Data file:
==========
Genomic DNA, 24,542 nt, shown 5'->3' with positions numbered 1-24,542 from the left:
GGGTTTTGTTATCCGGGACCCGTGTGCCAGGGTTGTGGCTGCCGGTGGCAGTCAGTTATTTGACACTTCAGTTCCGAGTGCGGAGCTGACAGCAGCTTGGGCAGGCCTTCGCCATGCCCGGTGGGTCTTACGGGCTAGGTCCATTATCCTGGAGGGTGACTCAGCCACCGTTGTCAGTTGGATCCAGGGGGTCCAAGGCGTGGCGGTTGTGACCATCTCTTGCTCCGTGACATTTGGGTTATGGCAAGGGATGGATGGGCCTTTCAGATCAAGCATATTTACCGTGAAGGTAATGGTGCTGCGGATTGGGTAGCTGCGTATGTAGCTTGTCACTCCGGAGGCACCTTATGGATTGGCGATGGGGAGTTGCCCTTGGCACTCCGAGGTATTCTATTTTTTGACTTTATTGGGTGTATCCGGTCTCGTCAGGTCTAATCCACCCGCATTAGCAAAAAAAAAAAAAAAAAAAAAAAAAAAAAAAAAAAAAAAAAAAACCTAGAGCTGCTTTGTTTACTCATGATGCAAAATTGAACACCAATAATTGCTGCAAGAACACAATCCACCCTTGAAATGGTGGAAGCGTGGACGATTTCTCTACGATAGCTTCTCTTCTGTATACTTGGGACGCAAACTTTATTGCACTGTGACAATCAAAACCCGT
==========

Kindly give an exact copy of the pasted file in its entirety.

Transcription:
Genomic DNA, 24,542 nt, shown 5'->3' with positions numbered 1-24,542 from the left:
GGGTTTTGTTATCCGGGACCCGTGTGCCAGGGTTGTGGCTGCCGGTGGCAGTCAGTTATTTGACACTTCAGTTCCGAGTGCGGAGCTGACAGCAGCTTGGGCAGGCCTTCGCCATGCCCGGTGGGTCTTACGGGCTAGGTCCATTATCCTGGAGGGTGACTCAGCCACCGTTGTCAGTTGGATCCAGGGGGTCCAAGGCGTGGCGGTTGTGACCATCTCTTGCTCCGTGACATTTGGGTTATGGCAAGGGATGGATGGGCCTTTCAGATCAAGCATATTTACCGTGAAGGTAATGGTGCTGCGGATTGGGTAGCTGCGTATGTAGCTTGTCACTCCGGAGGCACCTTATGGATTGGCGATGGGGAGTTGCCCTTGGCACTCCGAGGTATTCTATTTTTTGACTTTATTGGGTGTATCCGGTCTCGTCAGGTCTAATCCACCCGCATTAGCAAAAAAAAAAAAAAAAAAAAAAAAAAAAAAAAAAAAAAAAAAAACCTAGAGCTGCTTTGTTTACTCATGATGCAAAATTGAACACCAATAATTGCTGCAAGAACACAATCCACCCTTGAAATGGTGGAAGCGTGGACGATTTCTCTACGATAGCTTCTCTTCTGTATACTTGGGACGCAAACTTTATTGCACTGTGACAATCAAAACCCGT